I, as an adult woman, can admit that I am highly insecure about my chest size. When I was a freshman in high school, there was a classmate of mine who teased me about being the president of the IBTC. What’s that, I remember asking. I was then so kindly informed that IBTC stood for “Itty Bitty Titty Committee”. Now, as a 26 year old woman that has recently done a lot of “self-improvement” as of late, it makes me laugh. However, my being instated as IBTC President at the age of 14 was mortifying. Truly, until just recently, it was a huge insecurity of mine. On a bad day? Still remains one of my bigger insecurities. You know what pops into my head? That one interaction, 12 years ago. Yes, I’m aware. That’s a long time to hold onto a comment from someone insignificant, but it touched on something I was already insecure about. I was vulnerable there. Someone acknowledging and validating my insecurity only fostered its growth.
These lies that plant themselves in our minds are our go-to when things go bad. There’s that little, nasty voice in the back of our minds that says “you knew this was going to happen.” As we give into one lie, we remain susceptible to more and more. They plant their roots within our insecurities and from there, they spread. “You’re too much”. Oof, I feel that one. That one still opens up some wounds. That was one of the first things that came into my mind when my recent relationship started struggling. That was what a previous ex had told me on multiple occasions and the moment things started getting tough, I thought “it’s because you’re too much.” I’m sure you can imagine, my behavior following that was trying to be as little of a “nuisance” as possible.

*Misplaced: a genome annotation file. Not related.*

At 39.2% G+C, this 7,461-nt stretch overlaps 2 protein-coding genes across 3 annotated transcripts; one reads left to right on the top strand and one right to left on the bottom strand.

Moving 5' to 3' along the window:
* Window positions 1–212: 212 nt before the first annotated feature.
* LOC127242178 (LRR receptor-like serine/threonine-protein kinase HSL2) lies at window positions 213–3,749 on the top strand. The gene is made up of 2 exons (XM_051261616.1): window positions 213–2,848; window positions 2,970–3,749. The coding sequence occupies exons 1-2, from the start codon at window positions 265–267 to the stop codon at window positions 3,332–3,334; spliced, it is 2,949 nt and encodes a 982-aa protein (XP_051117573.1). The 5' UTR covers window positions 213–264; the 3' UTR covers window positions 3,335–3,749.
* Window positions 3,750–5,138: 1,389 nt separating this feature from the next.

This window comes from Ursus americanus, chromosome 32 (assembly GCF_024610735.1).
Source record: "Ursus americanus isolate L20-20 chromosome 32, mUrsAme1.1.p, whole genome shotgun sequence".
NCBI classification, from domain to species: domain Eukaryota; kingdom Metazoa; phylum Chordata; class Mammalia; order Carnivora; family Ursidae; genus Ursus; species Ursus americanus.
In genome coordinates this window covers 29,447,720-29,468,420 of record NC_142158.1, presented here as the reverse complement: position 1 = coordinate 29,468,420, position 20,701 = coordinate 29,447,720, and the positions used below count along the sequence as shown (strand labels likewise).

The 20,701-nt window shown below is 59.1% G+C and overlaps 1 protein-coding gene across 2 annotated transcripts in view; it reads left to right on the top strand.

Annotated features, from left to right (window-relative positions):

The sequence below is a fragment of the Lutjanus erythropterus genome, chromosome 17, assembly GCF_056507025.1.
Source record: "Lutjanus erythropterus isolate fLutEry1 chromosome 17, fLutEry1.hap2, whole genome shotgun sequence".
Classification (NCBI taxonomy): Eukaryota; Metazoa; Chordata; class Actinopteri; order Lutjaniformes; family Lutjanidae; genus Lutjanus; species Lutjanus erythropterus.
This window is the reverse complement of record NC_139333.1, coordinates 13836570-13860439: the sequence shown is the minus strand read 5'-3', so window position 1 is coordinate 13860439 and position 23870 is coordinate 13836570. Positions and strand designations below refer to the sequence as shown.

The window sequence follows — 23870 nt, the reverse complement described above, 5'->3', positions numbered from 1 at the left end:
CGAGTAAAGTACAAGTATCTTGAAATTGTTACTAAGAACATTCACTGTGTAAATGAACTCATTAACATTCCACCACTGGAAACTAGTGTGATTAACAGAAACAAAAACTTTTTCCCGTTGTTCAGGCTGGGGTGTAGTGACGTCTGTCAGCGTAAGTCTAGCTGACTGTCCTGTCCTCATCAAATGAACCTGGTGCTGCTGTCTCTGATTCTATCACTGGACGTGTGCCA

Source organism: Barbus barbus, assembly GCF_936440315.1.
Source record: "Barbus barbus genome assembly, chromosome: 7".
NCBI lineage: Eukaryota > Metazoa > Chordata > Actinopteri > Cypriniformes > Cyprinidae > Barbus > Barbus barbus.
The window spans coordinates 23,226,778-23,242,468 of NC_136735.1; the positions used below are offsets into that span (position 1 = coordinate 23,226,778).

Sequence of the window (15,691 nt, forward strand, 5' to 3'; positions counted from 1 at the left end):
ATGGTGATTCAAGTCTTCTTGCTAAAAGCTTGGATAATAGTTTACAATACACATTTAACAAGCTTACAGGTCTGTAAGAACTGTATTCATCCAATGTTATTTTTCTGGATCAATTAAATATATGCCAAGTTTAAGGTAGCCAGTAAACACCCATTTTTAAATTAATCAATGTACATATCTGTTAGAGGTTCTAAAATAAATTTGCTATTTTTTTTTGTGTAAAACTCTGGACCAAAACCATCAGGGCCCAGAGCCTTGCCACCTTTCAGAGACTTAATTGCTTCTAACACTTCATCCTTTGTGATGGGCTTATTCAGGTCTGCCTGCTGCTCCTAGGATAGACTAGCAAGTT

With these lies so deeply implanted in our minds, we are facing a battle. We constantly battle against who we think we are and who we truly are. I know, it’s cliche. It’s true, though. If you’re anything like me, it is work trying to plow through these! From a younger age, these negative comments or experiences have been planted. They take root in our souls and slowly grow into these menacing weeds, killing the fields of joy our spirit is desperately trying to cultivate.
Now, I don’t know what everyone here believes. I believe in Jesus Christ and I firmly believe that we are in the heart of a spiritual war. If you ask me, I believe the sinister whispers in your ears, reminding you of these lies are a product of the enemy. Why? Because a joy-filled, confident, kick ass individual is a threat to the darkness in this world. The scariest thing to the enemy is a person that believes they have the ability to change the world for the better.
We face ourselves in the mirror every day, often multiple times a day. If you think about it, that presents a lot of opportunities to either cultivate joy towards ourselves or further root these nasty little things we so easily allow ourselves to believe about who we are. I think community is also so important. You need to have people that you can go up to and say “I feel like I am the reason for my past two failed relationships and I’m really doubting myself” and they will hear you and help you find the truth in the situation. Often our lies make us turn mole hills into mountains and sometimes we just need a friend to help level us out a bit (especially us recovering perfectionists). Our self-worth is sacred and we should treat it as such, not allowing just anyone to contribute to it.
If you know me, you know I love Winnie the Pooh. I’ll let his words close, because they sum it up just right.
“Always remember you are braver than you believe, stronger than you seem, and smarter than you think.”